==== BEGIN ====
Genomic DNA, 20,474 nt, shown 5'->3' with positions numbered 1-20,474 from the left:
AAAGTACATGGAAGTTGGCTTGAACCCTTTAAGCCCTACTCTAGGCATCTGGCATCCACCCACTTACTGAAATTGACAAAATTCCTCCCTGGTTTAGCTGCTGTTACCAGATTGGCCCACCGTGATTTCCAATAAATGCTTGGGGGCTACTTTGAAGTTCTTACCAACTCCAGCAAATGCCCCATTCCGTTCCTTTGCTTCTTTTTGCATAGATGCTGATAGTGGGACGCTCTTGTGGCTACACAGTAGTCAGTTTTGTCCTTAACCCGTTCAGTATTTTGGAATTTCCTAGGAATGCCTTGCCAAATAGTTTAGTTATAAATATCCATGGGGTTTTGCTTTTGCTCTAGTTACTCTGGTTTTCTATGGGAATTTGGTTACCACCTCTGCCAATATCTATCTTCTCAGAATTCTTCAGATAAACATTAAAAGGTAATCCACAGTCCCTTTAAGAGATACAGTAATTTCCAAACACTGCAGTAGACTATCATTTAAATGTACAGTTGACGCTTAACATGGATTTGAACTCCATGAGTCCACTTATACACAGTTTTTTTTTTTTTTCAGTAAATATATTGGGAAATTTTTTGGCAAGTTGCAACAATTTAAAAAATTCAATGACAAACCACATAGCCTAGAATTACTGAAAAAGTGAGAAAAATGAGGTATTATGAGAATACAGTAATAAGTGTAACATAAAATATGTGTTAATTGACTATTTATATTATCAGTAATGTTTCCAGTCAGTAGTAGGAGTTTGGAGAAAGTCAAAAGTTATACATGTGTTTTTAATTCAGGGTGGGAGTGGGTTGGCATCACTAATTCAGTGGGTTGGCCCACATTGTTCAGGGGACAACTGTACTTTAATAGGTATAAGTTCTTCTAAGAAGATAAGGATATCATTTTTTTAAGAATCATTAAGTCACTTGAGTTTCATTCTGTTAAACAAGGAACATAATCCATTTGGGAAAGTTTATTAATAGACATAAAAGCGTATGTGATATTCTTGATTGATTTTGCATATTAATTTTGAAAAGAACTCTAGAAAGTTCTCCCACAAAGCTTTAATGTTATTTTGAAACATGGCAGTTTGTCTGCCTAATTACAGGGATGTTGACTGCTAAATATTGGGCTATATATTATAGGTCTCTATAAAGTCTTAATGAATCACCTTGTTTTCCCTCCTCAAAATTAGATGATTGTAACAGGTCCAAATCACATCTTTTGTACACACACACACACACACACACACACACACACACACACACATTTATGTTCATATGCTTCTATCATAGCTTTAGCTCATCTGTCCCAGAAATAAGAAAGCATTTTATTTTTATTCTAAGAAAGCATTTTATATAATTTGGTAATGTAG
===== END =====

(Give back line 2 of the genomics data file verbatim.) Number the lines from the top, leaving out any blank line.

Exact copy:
AAAGTACATGGAAGTTGGCTTGAACCCTTTAAGCCCTACTCTAGGCATCTGGCATCCACCCACTTACTGAAATTGACAAAATTCCTCCCTGGTTTAGCTGCTGTTACCAGATTGGCCCACCGTGATTTCCAATAAATGCTTGGGGGCTACTTTGAAGTTCTTACCAACTCCAGCAAATGCCCCATTCCGTTCCTTTGCTTCTTTTTGCATAGATGCTGATAGTGGGACGCTCTTGTGGCTACACAGTAGTCAGTTTTGTCCTTAACCCGTTCAGTATTTTGGAATTTCCTAGGAATGCCTTGCCAAATAGTTTAGTTATAAATATCCATGGGGTTTTGCTTTTGCTCTAGTTACTCTGGTTTTCTATGGGAATTTGGTTACCACCTCTGCCAATATCTATCTTCTCAGAATTCTTCAGATAAACATTAAAAGGTAATCCACAGTCCCTTTAAGAGATACAGTAATTTCCAAACACTGCAGTAGACTATCATTTAAATGTACAGTTGACGCTTAACATGGATTTGAACTCCATGAGTCCACTTATACACAGTTTTTTTTTTTTTTCAGTAAATATATTGGGAAATTTTTTGGCAAGTTGCAACAATTTAAAAAATTCAATGACAAACCACATAGCCTAGAATTACTGAAAAAGTGAGAAAAATGAGGTATTATGAGAATACAGTAATAAGTGTAACATAAAATATGTGTTAATTGACTATTTATATTATCAGTAATGTTTCCAGTCAGTAGTAGGAGTTTGGAGAAAGTCAAAAGTTATACATGTGTTTTTAATTCAGGGTGGGAGTGGGTTGGCATCACTAATTCAGTGGGTTGGCCCACATTGTTCAGGGGACAACTGTACTTTAATAGGTATAAGTTCTTCTAAGAAGATAAGGATATCATTTTTTTAAGAATCATTAAGTCACTTGAGTTTCATTCTGTTAAACAAGGAACATAATCCATTTGGGAAAGTTTATTAATAGACATAAAAGCGTATGTGATATTCTTGATTGATTTTGCATATTAATTTTGAAAAGAACTCTAGAAAGTTCTCCCACAAAGCTTTAATGTTATTTTGAAACATGGCAGTTTGTCTGCCTAATTACAGGGATGTTGACTGCTAAATATTGGGCTATATATTATAGGTCTCTATAAAGTCTTAATGAATCACCTTGTTTTCCCTCCTCAAAATTAGATGATTGTAACAGGTCCAAATCACATCTTTTGTACACACACACACACACACACACACACACACACACACACACATTTATGTTCATATGCTTCTATCATAGCTTTAGCTCATCTGTCCCAGAAATAAGAAAGCATTTTATTTTTATTCTAAGAAAGCATTTTATATAATTTGGTAATGTAG